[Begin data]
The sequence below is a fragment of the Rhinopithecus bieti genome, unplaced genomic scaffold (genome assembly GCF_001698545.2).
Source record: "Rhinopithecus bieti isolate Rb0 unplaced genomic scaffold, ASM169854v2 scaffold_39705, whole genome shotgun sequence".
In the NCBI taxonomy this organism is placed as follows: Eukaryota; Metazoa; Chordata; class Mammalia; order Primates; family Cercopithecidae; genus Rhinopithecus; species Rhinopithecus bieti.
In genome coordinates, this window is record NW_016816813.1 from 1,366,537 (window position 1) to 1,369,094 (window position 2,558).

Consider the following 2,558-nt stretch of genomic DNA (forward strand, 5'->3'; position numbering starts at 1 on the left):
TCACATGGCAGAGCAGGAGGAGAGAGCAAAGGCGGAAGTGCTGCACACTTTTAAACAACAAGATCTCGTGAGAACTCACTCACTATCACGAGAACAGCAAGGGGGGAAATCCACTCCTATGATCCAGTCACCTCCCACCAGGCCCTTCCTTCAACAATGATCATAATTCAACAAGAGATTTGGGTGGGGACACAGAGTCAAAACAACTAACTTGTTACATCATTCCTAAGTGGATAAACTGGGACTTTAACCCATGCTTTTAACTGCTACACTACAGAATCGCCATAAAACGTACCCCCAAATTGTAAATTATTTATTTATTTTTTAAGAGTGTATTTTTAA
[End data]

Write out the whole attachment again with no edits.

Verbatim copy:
The sequence below is a fragment of the Rhinopithecus bieti genome, unplaced genomic scaffold (genome assembly GCF_001698545.2).
Source record: "Rhinopithecus bieti isolate Rb0 unplaced genomic scaffold, ASM169854v2 scaffold_39705, whole genome shotgun sequence".
In the NCBI taxonomy this organism is placed as follows: Eukaryota; Metazoa; Chordata; class Mammalia; order Primates; family Cercopithecidae; genus Rhinopithecus; species Rhinopithecus bieti.
In genome coordinates, this window is record NW_016816813.1 from 1,366,537 (window position 1) to 1,369,094 (window position 2,558).

Consider the following 2,558-nt stretch of genomic DNA (forward strand, 5'->3'; position numbering starts at 1 on the left):
TCACATGGCAGAGCAGGAGGAGAGAGCAAAGGCGGAAGTGCTGCACACTTTTAAACAACAAGATCTCGTGAGAACTCACTCACTATCACGAGAACAGCAAGGGGGGAAATCCACTCCTATGATCCAGTCACCTCCCACCAGGCCCTTCCTTCAACAATGATCATAATTCAACAAGAGATTTGGGTGGGGACACAGAGTCAAAACAACTAACTTGTTACATCATTCCTAAGTGGATAAACTGGGACTTTAACCCATGCTTTTAACTGCTACACTACAGAATCGCCATAAAACGTACCCCCAAATTGTAAATTATTTATTTATTTTTTAAGAGTGTATTTTTAA